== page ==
Sonora Jha’s ‘The Laughter’ Thrills


Reading non-fiction is such an accessible way to absorb feminist thought. Every single concept and experience is neatly laid out in an easily understandable format—each page ripe with opportunity to find comfort in and discuss with beloved community, eventually creating a sense of camaraderie. Sonora Jha, tenured professor of journalism and associate dean of the college of arts and scientist, whose upcoming book, “The Laughter,” is fiction that has been masterfully laced with the same opportunities for comfort and discussion that non-fiction offers all while, somehow, having an insufferable Chesterton-obsessed white professor, Oliver Harding, as the narrator. 

The book tells the story of Ruhaba Khan, a Pakistani-Muslim law professor, and her nephew, Adil Alam, through Harding’s inaccurate social perceptions. Harding’s obsession with Khan becomes increasingly intense when Alam visits his aunt from France. As the reader learns more about Harding, students demand a more diverse curriculum, and the reader receives the occasional hint that something serious has happened to Alam. 

Harding’s inaccurate perceptions of the world around him are arguably one of the most integral parts of the book. They’re plentiful, and they’re precisely what makes the book accessible. Within the first pages of the story, Harding fetishizes Khan, mistaking her confusion at one of his comments for attraction to him. The lines “she was peering at me, as if noticing for the first time that I am a handsome man” and “she hadn’t quite ruined my fantasies with the untidy reality of her circumstances” are gut wrenching for any reader, especially given the professional nature of Khan’s conversation with Harding. In moments like these, Harding never realizes his ignorance, but the reader’s ability to pick up on it is rooted in a shared reality outside of the book. Implicitly or explicitly, readers have received or observed similar comments before.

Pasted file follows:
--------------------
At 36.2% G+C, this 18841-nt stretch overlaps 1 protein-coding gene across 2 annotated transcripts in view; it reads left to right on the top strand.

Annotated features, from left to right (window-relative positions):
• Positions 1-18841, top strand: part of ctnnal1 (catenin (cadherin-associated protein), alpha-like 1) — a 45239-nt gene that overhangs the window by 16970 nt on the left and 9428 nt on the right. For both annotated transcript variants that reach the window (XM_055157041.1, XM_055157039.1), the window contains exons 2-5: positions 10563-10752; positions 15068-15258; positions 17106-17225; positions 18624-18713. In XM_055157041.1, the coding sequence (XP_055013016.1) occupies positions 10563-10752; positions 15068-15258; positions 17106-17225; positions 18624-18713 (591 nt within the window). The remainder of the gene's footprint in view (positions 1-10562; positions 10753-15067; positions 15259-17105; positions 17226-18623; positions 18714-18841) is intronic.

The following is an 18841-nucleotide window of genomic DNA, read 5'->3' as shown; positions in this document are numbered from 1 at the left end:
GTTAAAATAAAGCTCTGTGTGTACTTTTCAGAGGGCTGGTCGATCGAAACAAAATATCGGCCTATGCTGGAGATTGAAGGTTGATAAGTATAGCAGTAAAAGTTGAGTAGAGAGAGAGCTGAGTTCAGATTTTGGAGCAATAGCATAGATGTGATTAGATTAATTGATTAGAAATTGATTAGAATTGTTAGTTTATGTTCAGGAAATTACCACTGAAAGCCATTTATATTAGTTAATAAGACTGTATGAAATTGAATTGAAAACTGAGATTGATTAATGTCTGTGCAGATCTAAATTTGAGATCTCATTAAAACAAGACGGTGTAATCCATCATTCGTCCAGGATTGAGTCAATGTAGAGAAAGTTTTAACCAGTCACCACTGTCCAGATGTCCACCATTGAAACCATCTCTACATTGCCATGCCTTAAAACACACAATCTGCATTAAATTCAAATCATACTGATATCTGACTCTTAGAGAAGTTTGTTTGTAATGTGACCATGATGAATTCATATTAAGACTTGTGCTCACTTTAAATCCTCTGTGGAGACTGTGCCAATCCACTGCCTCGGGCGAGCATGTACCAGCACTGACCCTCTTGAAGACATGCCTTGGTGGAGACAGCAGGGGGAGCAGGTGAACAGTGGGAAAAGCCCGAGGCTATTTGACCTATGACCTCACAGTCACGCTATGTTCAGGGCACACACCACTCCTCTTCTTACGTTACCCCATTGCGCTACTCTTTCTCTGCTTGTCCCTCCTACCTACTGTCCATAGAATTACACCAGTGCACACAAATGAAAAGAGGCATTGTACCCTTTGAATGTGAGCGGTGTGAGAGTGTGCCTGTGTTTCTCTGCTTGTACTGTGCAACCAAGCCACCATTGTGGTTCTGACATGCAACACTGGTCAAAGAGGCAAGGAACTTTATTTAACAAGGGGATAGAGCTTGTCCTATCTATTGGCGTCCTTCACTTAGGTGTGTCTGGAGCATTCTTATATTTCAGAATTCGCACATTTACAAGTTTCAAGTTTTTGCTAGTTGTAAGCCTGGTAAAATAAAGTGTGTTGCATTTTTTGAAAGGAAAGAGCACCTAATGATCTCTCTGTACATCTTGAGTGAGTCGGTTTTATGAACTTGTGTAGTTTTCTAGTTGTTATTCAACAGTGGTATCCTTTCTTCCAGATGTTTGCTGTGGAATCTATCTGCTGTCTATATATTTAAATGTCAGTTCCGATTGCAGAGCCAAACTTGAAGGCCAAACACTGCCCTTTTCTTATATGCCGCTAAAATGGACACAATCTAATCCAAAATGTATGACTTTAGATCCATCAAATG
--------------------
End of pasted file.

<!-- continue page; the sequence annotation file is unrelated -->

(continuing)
Like Harding’s sentiments, the characters in the book feel strikingly real. Occasionally, Harding will have an annoyingly redeeming quality. It’s revealed early on that he knits as a hobby but hides it away from his peers. He originally learned knitting to reconnect with his daughter. This doesn’t by any means make him a good person or excuse him of casual racism and horrendous treatment of women, especially as the reader delves into later chapters, but it does make him a tangible character that could exist outside the book.

Khan’s character complexity is a little more nuanced. Harding’s fascination with Khan and Alam’s story leads him to take it for himself by becoming a part of it. In his retelling of the story, where he is also a protagonist, Khan feels two-dimensional, a pawn for Harding’s desires and stolen story. Harding regularly cuts off Khan’s dialogue with thoughts unrelated to the words she’s saying or any indication that he sees her as an equally complex person, and many times those cutoffs are sexual in nature. Jha regularly re-humanizes her through snippets of emails Khan sends to herself at the beginning of some chapters. One email is addressed to a local bakery requesting a cake for a “Feminist living a delectable life alone,” bringing life to her character. The tidbits of information shared about Khan leave the reader craving a story properly told by its owner. 

Beyond the book’s major elements, Jha adds subtle details that all serve a purpose. The book is set in Seattle, so basic familiarity with Seattle’s neighborhoods, coffee culture and fashion helps communicate just how privileged Harding and side characters like the Provost are. Living in Queen Anne and writing a pledge for Amazon workers to sign are two of a couple different Seattle-specific references. That knowledge is not required to understand the book, but those references ground the characters in reality. 

The end of the story warrants a re-read. Every one of Harding’s inaccurate perceptions, every character interaction and every small detail leads to a major event at the end of the book. Despite the social commentary it makes through striking sentences that make the reader’s stomach churn, the sentences are universally understood because they are somehow connected to our collective understanding of reality.

The thriller is so thrilling because, at some level, the ending itself feels like it could belong to non-fiction. 

“The Laughter” will be released Feb. 14.. It is available for pre-order at a plethora of bookstores including Elliot Bay, a local independent bookstore that offers a Seattle U student discount.